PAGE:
Data collection and crystallographic refinement statistics

Structure Determination and Refinement

The crystal structure of UfSP2 was determined by the multiple wavelength anomalous diffraction phasing method, because all attempts by molecular replacement using UfSP1 failed. Initially 9 out of 11 possible selenium sites were found, and eventually all selenium sites were refined; the initial phases were calculated using the programs SOLVE (31) and RESOLVE (32). About 54% of the residues were automatically modeled as a polyalanine chain by RESOLVE and further constructed using the molecular modeling program COOT (33). The refinement was then carried out using the CNS and REFMAC (34, 35) to an R-value of 23.8% and an Rfree of 29.8%, and the final model included 6609 protein atoms and 107 water molecules. The final refinement statistics are summarized in Table 1.

Mutagenesis and in Vitro Proteolytic Assay

Site-directed mutagenesis and loop exchanges on the residues that might be involved in the catalysis were carried out using QuickChange site-directed mutagenesis kit (Stratagene) by following the manufacturer's instructions. Mutants of UfSP2 were produced as N-terminally His-tagged proteins with single point mutations at positions Tyr282, Cys294, Asn290, Thr422, and Met283. The chimerical regulatory, upstream, and neighboring loops of UfSP2 were made by substitution with corresponding UfSP1 residues. The regulatory loop of UfSP2 (393GGVLA397) was replaced by 149GDADAQS155 of UfSP1 and vice versa. Upstream and neighboring loop of UfSP2 basically having the quadruple mutant (Y282H/M283G/N290R/T422W) was exchanged. The 284QDRI287 and 423GAEDL427 of UfSP2 changed to 43CDGL46 and 180GTPKNR185 of UfSP1, respectively. In vitro proteolysis assay was performed using GST-Ufm1-HA as a model substrate of Ufm1 precursor as described previously (7). All proteolysis assays were performed by incubating appropriate amounts of UfSP enzymes with 6 μg of GST-Ufm1-HA at 37 °C, and the reaction was stopped by addition of SDS sampling buffer and analyzed using SDS-PAGE. The gels were then stained with Coomassie Brilliant Blue R-250.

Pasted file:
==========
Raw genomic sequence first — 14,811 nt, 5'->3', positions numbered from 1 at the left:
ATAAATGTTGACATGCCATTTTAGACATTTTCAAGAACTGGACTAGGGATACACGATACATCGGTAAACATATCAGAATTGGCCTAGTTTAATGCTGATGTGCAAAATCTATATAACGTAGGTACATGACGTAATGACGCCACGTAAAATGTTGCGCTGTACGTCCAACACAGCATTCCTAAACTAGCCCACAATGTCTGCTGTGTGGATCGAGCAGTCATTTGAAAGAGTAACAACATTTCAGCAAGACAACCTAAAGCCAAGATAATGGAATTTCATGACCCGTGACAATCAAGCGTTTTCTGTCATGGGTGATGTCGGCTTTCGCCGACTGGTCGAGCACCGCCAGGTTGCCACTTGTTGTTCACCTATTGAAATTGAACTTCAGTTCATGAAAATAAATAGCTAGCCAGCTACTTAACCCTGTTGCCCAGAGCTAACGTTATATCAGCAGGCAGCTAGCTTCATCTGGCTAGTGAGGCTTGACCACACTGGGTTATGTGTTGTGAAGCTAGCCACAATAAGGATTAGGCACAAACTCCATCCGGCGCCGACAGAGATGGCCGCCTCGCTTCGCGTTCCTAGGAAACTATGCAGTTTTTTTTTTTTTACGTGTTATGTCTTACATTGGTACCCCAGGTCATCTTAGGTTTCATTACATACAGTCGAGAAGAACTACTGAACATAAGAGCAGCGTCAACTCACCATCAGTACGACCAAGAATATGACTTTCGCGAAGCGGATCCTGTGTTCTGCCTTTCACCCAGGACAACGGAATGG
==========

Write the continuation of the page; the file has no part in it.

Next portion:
Immunocytochemistry

HeLa cells were grown on coverslips and transfected with appropriate vectors. Two days after transfection, they were fixed by incubation for 10 min with 3.7% paraformaldehyde in PBS. Cells were washed three times with PBS containing 0.1% Triton X-100, permeabilized with 0.5% Triton X-100 in PBS for 5 min, and treated with 3% BSA in PBS for 1 h. They were then incubated for 1 h with appropriate antibodies. After washing with PBS containing 0.1% Triton X-100, cells were incubated for 1 h with FITC- or TRITC-conjugated secondary antibody in PBS containing 3% BSA. After washing, cells were observed using a confocal laser scanning microscope (LSM510; Carl Zeiss, Jena, Germany). Images were acquired using an 80× objective and then processed using Photoshop (Adobe Systems, Mountain View, CA).

Immunoprecipitation

For immunoprecipitation, cell lysates were prepared in 50 mm Tris-HCl (pH 7.4) containing 150 mm NaCl, 1 mm EDTA, 1 mm NEM, 1 mm sodium vanadate, 1 mm NaF, 1 mm PMSF, and 1× protease inhibitor mixture (Roche Applied Science). Cell lysates were incubated with appropriate antibodies for 1 h at 4 °C and then with protein A-conjugated agarose for the next 1 h.

RESULTS

Overall Structure of mUfSP2